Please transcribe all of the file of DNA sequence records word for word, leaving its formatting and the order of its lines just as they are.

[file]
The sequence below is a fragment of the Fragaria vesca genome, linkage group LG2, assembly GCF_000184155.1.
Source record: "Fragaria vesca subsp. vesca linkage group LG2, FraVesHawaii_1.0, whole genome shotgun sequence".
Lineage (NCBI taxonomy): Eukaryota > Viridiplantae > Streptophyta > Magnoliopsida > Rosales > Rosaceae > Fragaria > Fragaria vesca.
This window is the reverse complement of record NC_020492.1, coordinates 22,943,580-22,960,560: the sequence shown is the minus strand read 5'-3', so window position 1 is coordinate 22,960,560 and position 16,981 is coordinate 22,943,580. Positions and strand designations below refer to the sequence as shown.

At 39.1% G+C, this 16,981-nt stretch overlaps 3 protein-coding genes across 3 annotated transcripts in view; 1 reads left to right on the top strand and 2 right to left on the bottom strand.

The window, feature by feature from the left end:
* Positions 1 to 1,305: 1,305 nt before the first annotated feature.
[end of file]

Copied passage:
The sequence below is a fragment of the Fragaria vesca genome, linkage group LG2, assembly GCF_000184155.1.
Source record: "Fragaria vesca subsp. vesca linkage group LG2, FraVesHawaii_1.0, whole genome shotgun sequence".
Lineage (NCBI taxonomy): Eukaryota > Viridiplantae > Streptophyta > Magnoliopsida > Rosales > Rosaceae > Fragaria > Fragaria vesca.
This window is the reverse complement of record NC_020492.1, coordinates 22,943,580-22,960,560: the sequence shown is the minus strand read 5'-3', so window position 1 is coordinate 22,960,560 and position 16,981 is coordinate 22,943,580. Positions and strand designations below refer to the sequence as shown.

At 39.1% G+C, this 16,981-nt stretch overlaps 3 protein-coding genes across 3 annotated transcripts in view; 1 reads left to right on the top strand and 2 right to left on the bottom strand.

The window, feature by feature from the left end:
* Positions 1 to 1,305: 1,305 nt before the first annotated feature.